Monday 2 September 2013

Searching for years....

I remember the very first time I came to Svalbard. It was 6th June 2001. As many of the other people visiting Svalbard, one of my biggest hope was to see the Ross’s gull. After all Svalbard is part of the Arctic, and the ross’s gull is an Arctic species.

Many years have passed since 2001, and I have visited Svalbard virtually in every one of them. I have searched the flocks of kittiwakes, I have searched south of Svalbard, east of Svalbard, west of Svalbard, north of Svalbard, in the sea ice, outside the sea ice. In summer and winter, in autumn and spring. I have even searched some of the remote eastern shores of Greenland, but I’ve never seen a ross’s gull (apart from the one bird I saw in southern Sweden in 2002). Every year, herds of tourists are visiting Svalbard, many of them birders, and apparantly many of them see the ross’s gull on their brief visit. Why not. After all, they are visiting the Arctic, and ross’s gull is an Arctic species. What I have always found very strange, is that despite more cameras than ever before are coming with these human visitors there has as far as I know not been a single one of these ross’s gulls that have been documented since 2001. You have probably guessed already, since I have bothered to write this blog that this has now changed.

Frankly, I started to think that ross’s gull was one of those species that only exists in bird books. I’ve almost given up my hopes for this species, when I suddenly saw a very peculiar marked bird flying along side our research vessel. The flight was actually not very much different from a kittiwake, but the markings were a give away. A beautiful juvenile ross’s gull! Outside the window I have so many times before looked through in the hope of seeing one. Here it was, alone but not lonely. The gull was soon joined by a kittiwake, and then I could appreciate the size difference between the two. A few minutes went by, and as it left us into the horison westwards I couldn’t help thinking that this was nothing like I imagined the jizz of a ross’s gull. The plumage I just had seen is actually not illustrated in any bird book – not mine at least. So I had to look at my images carefully to double check. Yes indeed – a juvenile ross’s gull.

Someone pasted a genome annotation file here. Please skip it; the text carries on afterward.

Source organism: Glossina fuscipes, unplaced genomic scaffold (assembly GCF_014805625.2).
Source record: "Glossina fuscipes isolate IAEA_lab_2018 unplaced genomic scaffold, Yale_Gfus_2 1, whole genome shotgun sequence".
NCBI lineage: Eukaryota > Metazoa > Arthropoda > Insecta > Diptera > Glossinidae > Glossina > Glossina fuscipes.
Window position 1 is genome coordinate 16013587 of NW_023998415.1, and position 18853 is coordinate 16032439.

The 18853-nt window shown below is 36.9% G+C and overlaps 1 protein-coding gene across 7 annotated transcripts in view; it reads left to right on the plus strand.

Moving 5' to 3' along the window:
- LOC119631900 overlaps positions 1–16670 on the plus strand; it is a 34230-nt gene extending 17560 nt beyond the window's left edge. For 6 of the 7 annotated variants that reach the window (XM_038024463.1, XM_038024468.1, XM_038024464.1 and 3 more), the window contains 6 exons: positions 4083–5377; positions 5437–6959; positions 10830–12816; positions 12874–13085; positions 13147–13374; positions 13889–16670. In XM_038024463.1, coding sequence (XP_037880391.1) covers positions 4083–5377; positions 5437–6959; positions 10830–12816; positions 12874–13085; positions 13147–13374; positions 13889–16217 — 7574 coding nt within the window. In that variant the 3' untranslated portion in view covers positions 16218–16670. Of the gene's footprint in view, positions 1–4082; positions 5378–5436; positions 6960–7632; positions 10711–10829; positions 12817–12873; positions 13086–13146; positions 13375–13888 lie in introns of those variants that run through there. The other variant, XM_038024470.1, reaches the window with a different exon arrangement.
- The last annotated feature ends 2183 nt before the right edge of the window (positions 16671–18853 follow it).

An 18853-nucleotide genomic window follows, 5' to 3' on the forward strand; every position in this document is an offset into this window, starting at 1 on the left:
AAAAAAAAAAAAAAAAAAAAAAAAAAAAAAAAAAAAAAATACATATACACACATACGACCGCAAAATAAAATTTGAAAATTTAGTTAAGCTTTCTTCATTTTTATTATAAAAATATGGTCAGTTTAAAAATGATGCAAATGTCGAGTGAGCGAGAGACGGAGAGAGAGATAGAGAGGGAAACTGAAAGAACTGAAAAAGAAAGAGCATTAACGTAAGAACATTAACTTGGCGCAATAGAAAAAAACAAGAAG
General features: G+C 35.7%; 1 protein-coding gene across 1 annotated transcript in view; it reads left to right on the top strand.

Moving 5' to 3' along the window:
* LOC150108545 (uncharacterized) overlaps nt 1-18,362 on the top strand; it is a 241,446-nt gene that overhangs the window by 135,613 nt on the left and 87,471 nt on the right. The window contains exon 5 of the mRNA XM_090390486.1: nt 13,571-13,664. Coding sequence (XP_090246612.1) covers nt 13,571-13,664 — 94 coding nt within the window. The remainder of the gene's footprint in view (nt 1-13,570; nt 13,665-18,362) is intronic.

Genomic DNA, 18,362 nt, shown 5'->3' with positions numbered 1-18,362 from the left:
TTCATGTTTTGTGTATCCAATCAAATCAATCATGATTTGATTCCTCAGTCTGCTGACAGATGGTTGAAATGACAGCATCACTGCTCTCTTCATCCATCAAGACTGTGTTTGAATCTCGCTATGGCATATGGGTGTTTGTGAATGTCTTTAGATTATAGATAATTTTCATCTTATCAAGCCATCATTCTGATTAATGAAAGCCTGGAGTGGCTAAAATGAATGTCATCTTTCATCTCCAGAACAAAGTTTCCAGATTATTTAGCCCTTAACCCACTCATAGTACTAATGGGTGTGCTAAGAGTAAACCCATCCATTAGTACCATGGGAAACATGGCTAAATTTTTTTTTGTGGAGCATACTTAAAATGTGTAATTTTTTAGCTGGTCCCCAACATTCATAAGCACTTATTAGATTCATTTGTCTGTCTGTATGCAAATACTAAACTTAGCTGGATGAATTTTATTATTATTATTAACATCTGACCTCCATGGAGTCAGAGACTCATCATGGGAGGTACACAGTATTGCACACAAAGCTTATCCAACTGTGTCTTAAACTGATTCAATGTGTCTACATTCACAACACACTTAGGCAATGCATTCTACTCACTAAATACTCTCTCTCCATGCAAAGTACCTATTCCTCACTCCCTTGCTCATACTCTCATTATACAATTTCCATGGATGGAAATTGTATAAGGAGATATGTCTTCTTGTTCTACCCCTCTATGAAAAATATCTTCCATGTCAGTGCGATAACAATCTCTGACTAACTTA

A couple of blue whales later and a few days had passed – north of Svalbard somewhere I was still smiling from the nice ross’s gull observation when I again looked out the window. Two ross’s gulls! This time, they behaved much more like I’ve always pictured them in my head. Very swift, elegant, and throwing themselves from side to side rapidly changing directions. They reminded me not at all about kittiwakes, but much more of pratincoles hunting for insects. Even though these birds where exactly similar patterned as my first one, they gave a very different appearance and experience. Best of all – I managed to document them all J

It seems to be an exceptional good year for the species in Svalbard this year as two other obersvations have also been reported and documented. One from June and another from August - both concerning single adult bird.